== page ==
Answer Code Request returns with his sophomore album Gens on Ostgut Ton, entering darker but equally bass-heavy territory. Today the musical vision offered by Berghain resident Answer Code Request, real name Patrick Gräser, has proved far-sighted. While at first glance electronic music in 2018 seems increasingly balkanized, borders between genres have once again become fuzzier. Now, on his follow up LP Gens, Gräser looks beyond the bass euphoria of Code toward darker horizons and a desolate atmosphere befitting of current global circumstances. It’s electronic music free from genre constraints – one where a broad palette of broken rhythms, varying speeds, different colors and sound design draws listeners into a synthesized world of its own.
The first Answer Code Request EP on Ostgut Ton. Patrick Graeser has already caused a stir with his recent releases for MDR and his own ACR label. His debut 12” for Ostgut Ton begins with ”The 4th Verdict” and immediately shows clear direction.
The second of Answer Code Request’s two 12″s for Marcel Dettmann’s MDR imprint sees three more rough techno cuts with 90s influences. A-side track “The Host” has echoes of Shed in its hypnotic metallic snares and looping, malfunctioning synth line. On the flip, the producer clearly indulges his tendencies for 90s IDM with “Thu”, a combination of ambient Aphex style melody and minimal D&B rhythms, while “Mikro” combines a heavily panned line of kosmische-style arpeggio, deep sub-bass and skittering breakbeats.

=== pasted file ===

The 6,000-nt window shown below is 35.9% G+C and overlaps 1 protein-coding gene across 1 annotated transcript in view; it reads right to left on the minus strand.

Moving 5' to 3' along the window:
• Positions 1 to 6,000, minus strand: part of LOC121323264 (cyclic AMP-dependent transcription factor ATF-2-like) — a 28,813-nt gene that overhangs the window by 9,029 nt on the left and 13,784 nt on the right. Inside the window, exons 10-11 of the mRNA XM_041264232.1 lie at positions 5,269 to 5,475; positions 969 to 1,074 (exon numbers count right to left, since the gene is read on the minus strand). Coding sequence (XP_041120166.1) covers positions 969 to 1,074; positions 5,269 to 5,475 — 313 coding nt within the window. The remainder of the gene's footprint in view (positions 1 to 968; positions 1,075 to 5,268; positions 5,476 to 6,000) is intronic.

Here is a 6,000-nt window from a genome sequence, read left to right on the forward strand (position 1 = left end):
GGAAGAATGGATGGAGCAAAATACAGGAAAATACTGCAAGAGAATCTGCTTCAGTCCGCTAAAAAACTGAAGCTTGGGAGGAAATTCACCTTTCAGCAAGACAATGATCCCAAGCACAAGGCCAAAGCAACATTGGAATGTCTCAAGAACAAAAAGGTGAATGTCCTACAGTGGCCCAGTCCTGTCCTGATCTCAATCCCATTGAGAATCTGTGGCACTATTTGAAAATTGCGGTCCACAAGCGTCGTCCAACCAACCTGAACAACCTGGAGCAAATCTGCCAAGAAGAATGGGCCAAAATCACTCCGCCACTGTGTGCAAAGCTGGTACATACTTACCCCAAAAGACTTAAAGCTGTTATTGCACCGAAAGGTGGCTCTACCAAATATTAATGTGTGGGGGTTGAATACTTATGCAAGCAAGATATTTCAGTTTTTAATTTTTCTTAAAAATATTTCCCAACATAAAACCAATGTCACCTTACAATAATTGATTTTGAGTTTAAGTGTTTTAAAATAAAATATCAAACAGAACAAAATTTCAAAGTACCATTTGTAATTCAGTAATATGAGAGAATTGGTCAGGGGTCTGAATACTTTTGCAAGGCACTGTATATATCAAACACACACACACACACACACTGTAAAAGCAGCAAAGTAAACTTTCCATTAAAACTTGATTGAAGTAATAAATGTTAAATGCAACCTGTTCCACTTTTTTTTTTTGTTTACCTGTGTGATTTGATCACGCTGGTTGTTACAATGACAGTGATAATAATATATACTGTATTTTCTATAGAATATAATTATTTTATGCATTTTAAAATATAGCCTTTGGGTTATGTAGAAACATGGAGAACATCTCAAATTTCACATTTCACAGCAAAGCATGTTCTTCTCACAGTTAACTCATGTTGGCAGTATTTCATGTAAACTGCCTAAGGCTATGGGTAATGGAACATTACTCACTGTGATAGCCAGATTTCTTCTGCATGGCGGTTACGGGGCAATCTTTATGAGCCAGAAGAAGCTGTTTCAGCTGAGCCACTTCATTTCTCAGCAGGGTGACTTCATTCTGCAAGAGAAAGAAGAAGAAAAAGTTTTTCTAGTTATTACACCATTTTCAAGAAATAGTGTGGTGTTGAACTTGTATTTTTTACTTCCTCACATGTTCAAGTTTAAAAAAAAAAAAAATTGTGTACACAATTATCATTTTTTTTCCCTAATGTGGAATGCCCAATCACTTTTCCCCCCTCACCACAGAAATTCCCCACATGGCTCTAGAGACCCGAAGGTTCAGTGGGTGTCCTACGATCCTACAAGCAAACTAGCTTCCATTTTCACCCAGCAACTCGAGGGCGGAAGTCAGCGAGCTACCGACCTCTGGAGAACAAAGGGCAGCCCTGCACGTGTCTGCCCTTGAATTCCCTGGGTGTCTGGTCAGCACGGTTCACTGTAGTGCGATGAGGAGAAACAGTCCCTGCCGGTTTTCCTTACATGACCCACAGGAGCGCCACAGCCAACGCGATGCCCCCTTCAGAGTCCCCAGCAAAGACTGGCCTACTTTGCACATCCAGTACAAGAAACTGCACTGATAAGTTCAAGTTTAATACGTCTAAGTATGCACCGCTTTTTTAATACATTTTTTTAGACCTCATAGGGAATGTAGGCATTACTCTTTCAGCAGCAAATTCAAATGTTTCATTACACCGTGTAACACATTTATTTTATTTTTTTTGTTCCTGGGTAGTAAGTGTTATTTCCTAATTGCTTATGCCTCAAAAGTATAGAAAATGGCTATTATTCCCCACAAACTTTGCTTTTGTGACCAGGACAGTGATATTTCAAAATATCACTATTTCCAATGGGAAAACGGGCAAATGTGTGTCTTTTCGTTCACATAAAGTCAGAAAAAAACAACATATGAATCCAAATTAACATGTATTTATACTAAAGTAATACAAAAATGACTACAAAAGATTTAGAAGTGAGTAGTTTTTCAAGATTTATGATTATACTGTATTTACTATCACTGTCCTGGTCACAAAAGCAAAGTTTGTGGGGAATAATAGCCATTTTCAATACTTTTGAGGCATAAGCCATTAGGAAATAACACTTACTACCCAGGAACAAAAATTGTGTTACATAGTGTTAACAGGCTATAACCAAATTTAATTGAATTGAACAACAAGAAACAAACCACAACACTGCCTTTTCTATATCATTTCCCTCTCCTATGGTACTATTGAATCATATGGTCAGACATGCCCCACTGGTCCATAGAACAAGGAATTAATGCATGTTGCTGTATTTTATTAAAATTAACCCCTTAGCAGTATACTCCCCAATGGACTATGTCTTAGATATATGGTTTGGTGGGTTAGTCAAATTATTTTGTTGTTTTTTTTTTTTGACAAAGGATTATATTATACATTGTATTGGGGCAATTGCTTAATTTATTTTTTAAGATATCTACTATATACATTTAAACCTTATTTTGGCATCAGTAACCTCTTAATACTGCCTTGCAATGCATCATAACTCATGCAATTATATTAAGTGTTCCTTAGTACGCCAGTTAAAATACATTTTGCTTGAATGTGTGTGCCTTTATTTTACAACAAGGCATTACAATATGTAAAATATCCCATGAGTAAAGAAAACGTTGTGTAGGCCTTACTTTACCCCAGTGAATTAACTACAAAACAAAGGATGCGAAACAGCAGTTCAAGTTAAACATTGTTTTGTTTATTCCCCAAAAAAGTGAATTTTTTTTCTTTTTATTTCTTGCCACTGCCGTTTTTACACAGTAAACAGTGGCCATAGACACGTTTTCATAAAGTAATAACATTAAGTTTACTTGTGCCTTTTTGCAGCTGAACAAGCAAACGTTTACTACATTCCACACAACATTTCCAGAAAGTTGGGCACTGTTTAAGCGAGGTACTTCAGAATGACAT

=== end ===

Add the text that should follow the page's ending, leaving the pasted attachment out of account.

Although Patrick Graser has been producing since 2008, it’s as Answer Code Request that he’s arguably made the biggest impact. Now he finds himself on Marcel Dettmann’s MDR imprint for the first of two 12″s; A-side track “Main Mode” is perhaps a straighter cut than we’ve come to expect from the producer, as peak time chord stabs combine with a rolling 4/4 beat with subtle 90s breakbeat influences. On the flip, he takes things in a more experimental direction, as “Biokinetik” combines processed chopped up percussion with a sludgy bass that heaves under its own weight, and “Untitled” throws crisp 2-step snares together with ambient pads.
The second release of the label Baud from Tom Dicicco, who lives in Manchester, brings us the two tracks “Material Things” and “Empire”, concluded by a remix of “Material Things” by Patrick Graeser.